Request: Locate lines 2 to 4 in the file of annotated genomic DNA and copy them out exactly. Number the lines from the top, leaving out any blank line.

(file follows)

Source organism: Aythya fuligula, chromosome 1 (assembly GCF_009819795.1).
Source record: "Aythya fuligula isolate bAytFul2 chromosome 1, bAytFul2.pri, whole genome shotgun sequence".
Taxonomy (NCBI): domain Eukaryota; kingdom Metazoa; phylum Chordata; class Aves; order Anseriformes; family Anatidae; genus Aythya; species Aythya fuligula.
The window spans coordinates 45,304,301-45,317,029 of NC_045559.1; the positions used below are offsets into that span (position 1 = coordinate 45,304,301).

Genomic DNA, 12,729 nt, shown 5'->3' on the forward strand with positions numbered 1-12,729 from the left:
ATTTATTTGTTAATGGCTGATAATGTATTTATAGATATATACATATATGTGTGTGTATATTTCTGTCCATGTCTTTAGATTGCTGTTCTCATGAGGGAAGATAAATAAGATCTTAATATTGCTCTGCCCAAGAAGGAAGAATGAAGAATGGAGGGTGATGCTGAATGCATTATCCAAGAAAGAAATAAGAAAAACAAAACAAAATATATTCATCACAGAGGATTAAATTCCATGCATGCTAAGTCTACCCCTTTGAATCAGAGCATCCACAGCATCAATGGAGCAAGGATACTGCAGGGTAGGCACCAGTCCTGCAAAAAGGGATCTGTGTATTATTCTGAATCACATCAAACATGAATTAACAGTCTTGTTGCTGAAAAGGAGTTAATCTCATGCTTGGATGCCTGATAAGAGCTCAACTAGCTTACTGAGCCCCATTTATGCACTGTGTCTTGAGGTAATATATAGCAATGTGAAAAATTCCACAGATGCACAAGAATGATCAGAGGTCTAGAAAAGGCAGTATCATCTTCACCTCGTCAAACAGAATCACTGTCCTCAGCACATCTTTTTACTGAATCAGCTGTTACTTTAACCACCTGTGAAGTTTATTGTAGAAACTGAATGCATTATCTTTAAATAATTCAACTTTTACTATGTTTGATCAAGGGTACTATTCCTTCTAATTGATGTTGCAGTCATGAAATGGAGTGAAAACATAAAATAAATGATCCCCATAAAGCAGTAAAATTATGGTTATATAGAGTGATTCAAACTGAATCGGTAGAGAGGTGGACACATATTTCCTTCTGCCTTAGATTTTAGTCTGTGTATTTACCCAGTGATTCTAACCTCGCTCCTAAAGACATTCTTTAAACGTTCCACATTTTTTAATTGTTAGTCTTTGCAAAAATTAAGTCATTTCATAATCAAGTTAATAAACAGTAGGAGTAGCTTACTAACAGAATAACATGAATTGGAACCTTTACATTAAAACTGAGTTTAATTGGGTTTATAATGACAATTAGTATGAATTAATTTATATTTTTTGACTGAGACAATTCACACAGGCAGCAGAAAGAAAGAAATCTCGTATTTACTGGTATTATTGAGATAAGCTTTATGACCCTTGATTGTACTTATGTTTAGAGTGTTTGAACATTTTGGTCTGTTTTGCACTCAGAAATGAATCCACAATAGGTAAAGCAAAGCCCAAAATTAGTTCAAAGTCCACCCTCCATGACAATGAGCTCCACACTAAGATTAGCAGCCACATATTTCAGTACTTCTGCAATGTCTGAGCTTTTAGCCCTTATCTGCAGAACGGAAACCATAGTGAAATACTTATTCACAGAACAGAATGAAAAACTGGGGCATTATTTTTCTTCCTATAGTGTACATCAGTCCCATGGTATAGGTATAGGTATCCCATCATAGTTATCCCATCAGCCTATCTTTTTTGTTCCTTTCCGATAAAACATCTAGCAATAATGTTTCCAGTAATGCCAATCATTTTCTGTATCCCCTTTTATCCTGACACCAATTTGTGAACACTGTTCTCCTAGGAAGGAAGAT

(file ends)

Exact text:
Source record: "Aythya fuligula isolate bAytFul2 chromosome 1, bAytFul2.pri, whole genome shotgun sequence".
Taxonomy (NCBI): domain Eukaryota; kingdom Metazoa; phylum Chordata; class Aves; order Anseriformes; family Anatidae; genus Aythya; species Aythya fuligula.
The window spans coordinates 45,304,301-45,317,029 of NC_045559.1; the positions used below are offsets into that span (position 1 = coordinate 45,304,301).